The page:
Austin design wave
Something something something, Sam Elliot
There’s a surge of similar, weatherworn Texas-looking branding coming out of, well, Texas (and particularly, Austin). It has been championed by a few shops and breweries in the state for the last several years and is now making its way across the country. It’s distinctive, young and cool — one part sun-faded sign painting and Tex-Mex-Americana, another part tattoo flash, austere Cormac McCarthy landscapes and expressive, mish mash letterpress typography. What makes these identity systems particularly cool (and well suited for younger brands) is a somewhat hard-to-pin-down main mark. Instead, the identity systems are comprised of a robust set of iconography, textures and icons that can be slotted in as needed across social, merch and advertising channels.
Lower margin. Higher impact.
Over-boxing cans is by far the most effective way of achieving billboarding (a big solid block of your branding) on a retail shelf. Another clear benefit: over-boxing eschews the frustrating facing issues that come with PakTech or Hi-Cone binding. While it certainly cuts into a given SKU’s margin, we’re starting to see a number of breweries (new and old) take the plunge by introducing over-boxed six-, eight- and twelve-packs at retail.
Bonus points awarded for breweries who print an easy-to-spot canning date on the box itself to prevent me from buying a nine-month-old sixer of stale IPA.
Little Kings are dead. Long live Little Kings!
Vessel changes used to be the domain of big beer. Throw your beer in a bottle with a twisted neck? Boom, see a profitable quarter. Serve up swill in a can that turns blue when it’s gotten so cold that you can no longer taste it? Now you’re cooking with gas.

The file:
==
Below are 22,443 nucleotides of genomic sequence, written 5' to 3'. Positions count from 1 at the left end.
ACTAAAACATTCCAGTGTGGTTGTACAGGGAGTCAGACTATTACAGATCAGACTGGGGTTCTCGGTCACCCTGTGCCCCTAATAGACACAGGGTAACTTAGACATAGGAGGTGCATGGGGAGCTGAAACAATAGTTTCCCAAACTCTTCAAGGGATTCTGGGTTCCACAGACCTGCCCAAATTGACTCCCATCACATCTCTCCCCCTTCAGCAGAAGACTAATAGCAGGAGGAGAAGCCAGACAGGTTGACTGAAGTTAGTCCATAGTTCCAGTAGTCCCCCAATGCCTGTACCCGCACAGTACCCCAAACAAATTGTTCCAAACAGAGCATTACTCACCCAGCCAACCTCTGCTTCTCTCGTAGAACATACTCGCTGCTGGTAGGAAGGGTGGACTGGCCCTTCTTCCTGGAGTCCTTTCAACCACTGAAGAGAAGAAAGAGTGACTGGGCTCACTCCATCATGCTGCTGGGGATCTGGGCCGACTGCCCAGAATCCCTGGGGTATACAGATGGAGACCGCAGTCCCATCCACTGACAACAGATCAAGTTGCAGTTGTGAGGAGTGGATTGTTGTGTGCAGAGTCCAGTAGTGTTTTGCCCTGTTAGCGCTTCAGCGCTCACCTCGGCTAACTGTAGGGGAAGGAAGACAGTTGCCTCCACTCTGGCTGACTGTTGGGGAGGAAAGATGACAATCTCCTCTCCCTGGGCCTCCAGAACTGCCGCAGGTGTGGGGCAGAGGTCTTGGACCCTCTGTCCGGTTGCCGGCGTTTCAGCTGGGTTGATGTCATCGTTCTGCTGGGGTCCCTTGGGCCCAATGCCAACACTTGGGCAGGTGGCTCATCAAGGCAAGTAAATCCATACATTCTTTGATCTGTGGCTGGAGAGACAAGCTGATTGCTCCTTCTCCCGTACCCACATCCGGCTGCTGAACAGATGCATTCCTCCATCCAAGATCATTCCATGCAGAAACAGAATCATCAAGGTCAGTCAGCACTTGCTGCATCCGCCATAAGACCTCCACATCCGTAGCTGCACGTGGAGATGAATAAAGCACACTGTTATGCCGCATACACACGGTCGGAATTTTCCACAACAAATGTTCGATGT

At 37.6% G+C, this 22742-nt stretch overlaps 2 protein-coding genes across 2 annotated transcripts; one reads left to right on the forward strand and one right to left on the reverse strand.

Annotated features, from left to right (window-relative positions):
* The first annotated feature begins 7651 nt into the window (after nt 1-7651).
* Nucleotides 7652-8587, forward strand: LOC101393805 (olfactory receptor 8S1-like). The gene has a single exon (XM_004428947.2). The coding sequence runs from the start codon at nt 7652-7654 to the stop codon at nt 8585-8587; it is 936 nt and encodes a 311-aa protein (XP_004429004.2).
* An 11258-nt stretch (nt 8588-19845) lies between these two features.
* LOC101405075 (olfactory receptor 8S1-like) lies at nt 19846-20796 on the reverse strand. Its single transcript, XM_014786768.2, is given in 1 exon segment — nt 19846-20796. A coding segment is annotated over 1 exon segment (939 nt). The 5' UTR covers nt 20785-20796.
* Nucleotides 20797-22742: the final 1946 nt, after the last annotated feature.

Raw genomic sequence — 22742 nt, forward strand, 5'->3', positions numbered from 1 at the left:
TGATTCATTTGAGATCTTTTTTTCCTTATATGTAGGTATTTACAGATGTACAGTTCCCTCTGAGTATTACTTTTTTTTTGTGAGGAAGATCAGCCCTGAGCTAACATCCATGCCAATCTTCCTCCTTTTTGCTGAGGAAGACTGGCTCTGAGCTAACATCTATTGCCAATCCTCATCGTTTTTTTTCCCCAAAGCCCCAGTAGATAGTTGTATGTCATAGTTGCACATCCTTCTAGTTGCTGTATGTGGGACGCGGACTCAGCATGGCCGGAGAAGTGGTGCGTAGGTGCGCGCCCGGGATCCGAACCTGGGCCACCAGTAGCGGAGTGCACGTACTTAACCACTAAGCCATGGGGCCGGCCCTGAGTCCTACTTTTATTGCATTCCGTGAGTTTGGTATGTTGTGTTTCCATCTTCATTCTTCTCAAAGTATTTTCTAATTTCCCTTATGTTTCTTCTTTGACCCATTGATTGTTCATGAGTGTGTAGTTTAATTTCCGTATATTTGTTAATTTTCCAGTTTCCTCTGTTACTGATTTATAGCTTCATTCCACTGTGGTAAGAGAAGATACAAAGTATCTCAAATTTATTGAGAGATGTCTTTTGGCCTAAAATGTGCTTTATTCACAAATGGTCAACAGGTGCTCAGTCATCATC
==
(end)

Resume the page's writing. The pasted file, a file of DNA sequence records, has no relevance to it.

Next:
For those of us who are getting older and can no longer put away high-gravity DIPAs 16 ounces (or even 22 oz) at a time, we expect to see such beer presented in smaller, more manageable portions (think 8-oz cans). Along with format change comes an increase in specialty printing techniques that affect the form factor of the package itself—die cuts and embossed texture abound. And don’t discount a unique bottle shape (or other non-traditional package) for its power to stand out on a shelf full of the standard fare.
Because you’re not on your phone enough
Consider this a bonus, on-the-horizon trend (prognosticators that we are). Augmented reality is an intriguing (if not somewhat gimmicky) interface to spur customers to interact with your label in a retail setting. First implemented in the wine industry, this technology has garnered so much mainstream attention that there’s no way breweries won’t follow suit. Prediction: Big Beer will use Augmented Reality as part of a huge campaign before this time in 2020. You can take these odds to Vegas, baby!!!
Next week, we will go beyond aesthetics to discuss some of the larger trends that are effecting all three tiers of this industry.
If you’d like to learn more about branding your craft brewery, check out CODO Design’s Craft Beer Branding Guide. This practical, step-by-step guide will help you navigate the entire branding process from naming and positioning, branding or rebranding, developing your responsive website and package design.